Christmas is a season for ghosts. I do not say this as a downer, but in the same spirit (pun intended) as the writer of one of the most famous ghost stories in the English language.
I have endeavoured in this Ghostly little book, to raise the Ghost of an Idea, which shall not put my readers out of humour with themselves, with each other, with the season, or with me. May it haunt their houses pleasantly, and no one wish to lay it. Their faithful Friend and Servant, C.D. December, 1843.
More than 170 years later it is hard to say to what extent the popularity of Dickens’ tale has created or increased the association between ghosts and Christmas, or how much Dickens just captured underlying images and emotions around Christmas. I tend to think that Dickens’ artistry came first. A Christmas Carol would not have endured so strongly in our imaginations if it had not tapped into a vein pulsing through our collective lifestream. In this Dickens filled the role of the artist as described by another 19th Century novelist, Joseph Conrad:
the artist appeals to that part of our being which is not dependent on wisdom; to that in us which is a gift and not an acquisition-and, therefore, more permanently enduring. He speaks to our capacity for delight and wonder, to the sense of mystery surrounding our lives; to our sense of pity, and beauty, and pain; to the latent feeling of fellowship with all creation….
The rituals and customs of Christmas and holidays in other cultures with the same gravitational pull provide opportunities for each of us—individually, in families, and in communities—to exercise “our capacity for delight and wonder,” to perform and to create what really are works of art that knit “together the loneliness of innumerable hearts, to the solidarity in dreams, in joy, in sorrow, in aspirations, in illusions, in hope, in fear,” living works that bind “together all humanity—the dead to the living and the living to the unborn.”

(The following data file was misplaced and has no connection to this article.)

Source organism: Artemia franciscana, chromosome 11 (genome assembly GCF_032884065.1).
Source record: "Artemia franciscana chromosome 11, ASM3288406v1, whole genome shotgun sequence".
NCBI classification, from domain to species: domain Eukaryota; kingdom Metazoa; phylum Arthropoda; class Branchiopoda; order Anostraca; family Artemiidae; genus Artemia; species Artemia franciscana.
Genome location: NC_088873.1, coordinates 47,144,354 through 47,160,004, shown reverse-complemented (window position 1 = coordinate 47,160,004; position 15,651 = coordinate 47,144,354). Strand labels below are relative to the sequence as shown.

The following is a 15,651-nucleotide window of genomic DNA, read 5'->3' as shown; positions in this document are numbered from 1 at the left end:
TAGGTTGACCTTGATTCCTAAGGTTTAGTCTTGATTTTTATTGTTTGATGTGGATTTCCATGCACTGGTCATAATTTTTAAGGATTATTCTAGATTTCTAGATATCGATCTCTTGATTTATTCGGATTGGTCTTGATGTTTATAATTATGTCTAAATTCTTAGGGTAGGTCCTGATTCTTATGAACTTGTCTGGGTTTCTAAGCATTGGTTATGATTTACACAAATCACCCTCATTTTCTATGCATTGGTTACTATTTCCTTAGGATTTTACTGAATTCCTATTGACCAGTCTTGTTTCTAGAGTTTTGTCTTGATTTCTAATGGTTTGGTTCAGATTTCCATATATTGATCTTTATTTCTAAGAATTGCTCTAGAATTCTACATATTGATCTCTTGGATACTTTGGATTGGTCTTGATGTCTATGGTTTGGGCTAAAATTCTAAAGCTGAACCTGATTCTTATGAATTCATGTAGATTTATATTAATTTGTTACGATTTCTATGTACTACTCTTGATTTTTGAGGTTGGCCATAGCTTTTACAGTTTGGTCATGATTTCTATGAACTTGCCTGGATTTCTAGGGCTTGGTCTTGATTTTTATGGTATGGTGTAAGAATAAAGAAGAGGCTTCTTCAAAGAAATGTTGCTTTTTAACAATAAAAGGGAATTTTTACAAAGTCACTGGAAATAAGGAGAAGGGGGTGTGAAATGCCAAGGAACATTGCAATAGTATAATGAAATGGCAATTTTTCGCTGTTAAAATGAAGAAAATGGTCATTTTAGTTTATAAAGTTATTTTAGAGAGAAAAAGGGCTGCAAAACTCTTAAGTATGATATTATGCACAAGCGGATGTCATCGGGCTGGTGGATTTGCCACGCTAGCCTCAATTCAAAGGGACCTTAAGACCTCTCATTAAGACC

I started thinking about the ghosts of Christmas after an online exchange with a friend who was contemplating a Christmas without a sister she lost this year. The first year is usually the hardest, but even seven years after Laura’s last Christmas I can’t put up a tree or watch “It’s a Wonderful Life.”
There are other ghosts besides loved ones no longer here. When I was about 10 or 11, all six siblings came down before our parents woke up and wildly opened all the presents. Our poor parents came down to chaos. After that disaster, we had a strict rule that only stockings were to be opened before Mom and Dad came down. When presents were finally opened, they were opened one child at a time taking a turn opening one present at a time, with wrapping disposed of before the next child’s turn. To this day, when I’m visiting with families who open their presents more randomly, I get very nervous and start picking up the wrappings and boxes. I really can still see the looks on my parents’ faces that morning. The lot of the eldest child.
That ghost won’t hurt anyone, but we all have one of one sort or another. Even if we grew up in a culture that doesn’t celebrate Christmas, we’ve had holidays or ceremonies that bring us back to our childhoods, to our parents and siblings, and back through the years of first love, of marriage, children, relocations and dislocations, loss and tragedy. We tend to think that Christmas must be all about dreams, joy, aspirations, illusions, hope, and the living. We forget that these don’t come without the other items on Conrad’s list: loneliness, sorrow, fear, and the dead. They come in the package, So all we can say to the life which gave us this package is Merry Christmas!